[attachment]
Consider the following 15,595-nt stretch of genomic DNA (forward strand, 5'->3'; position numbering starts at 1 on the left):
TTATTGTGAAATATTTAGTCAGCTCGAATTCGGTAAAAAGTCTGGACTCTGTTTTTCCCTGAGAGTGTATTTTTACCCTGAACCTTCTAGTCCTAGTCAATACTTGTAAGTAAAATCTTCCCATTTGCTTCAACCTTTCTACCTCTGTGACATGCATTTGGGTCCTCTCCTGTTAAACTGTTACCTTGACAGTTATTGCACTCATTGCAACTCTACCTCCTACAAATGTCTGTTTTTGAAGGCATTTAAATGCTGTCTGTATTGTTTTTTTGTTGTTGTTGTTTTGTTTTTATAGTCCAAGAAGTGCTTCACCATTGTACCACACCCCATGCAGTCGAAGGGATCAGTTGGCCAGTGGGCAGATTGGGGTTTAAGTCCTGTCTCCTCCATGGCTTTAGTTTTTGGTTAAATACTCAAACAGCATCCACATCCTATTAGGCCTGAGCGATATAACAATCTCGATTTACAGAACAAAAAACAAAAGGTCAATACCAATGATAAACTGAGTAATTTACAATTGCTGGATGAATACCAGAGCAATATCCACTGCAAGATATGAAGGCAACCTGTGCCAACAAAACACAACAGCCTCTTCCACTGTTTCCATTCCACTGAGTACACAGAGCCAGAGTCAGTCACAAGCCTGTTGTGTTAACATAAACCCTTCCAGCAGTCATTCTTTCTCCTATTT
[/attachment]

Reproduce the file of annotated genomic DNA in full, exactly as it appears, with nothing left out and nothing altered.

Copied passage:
Consider the following 15,595-nt stretch of genomic DNA (forward strand, 5'->3'; position numbering starts at 1 on the left):
TTATTGTGAAATATTTAGTCAGCTCGAATTCGGTAAAAAGTCTGGACTCTGTTTTTCCCTGAGAGTGTATTTTTACCCTGAACCTTCTAGTCCTAGTCAATACTTGTAAGTAAAATCTTCCCATTTGCTTCAACCTTTCTACCTCTGTGACATGCATTTGGGTCCTCTCCTGTTAAACTGTTACCTTGACAGTTATTGCACTCATTGCAACTCTACCTCCTACAAATGTCTGTTTTTGAAGGCATTTAAATGCTGTCTGTATTGTTTTTTTGTTGTTGTTGTTTTGTTTTTATAGTCCAAGAAGTGCTTCACCATTGTACCACACCCCATGCAGTCGAAGGGATCAGTTGGCCAGTGGGCAGATTGGGGTTTAAGTCCTGTCTCCTCCATGGCTTTAGTTTTTGGTTAAATACTCAAACAGCATCCACATCCTATTAGGCCTGAGCGATATAACAATCTCGATTTACAGAACAAAAAACAAAAGGTCAATACCAATGATAAACTGAGTAATTTACAATTGCTGGATGAATACCAGAGCAATATCCACTGCAAGATATGAAGGCAACCTGTGCCAACAAAACACAACAGCCTCTTCCACTGTTTCCATTCCACTGAGTACACAGAGCCAGAGTCAGTCACAAGCCTGTTGTGTTAACATAAACCCTTCCAGCAGTCATTCTTTCTCCTATTT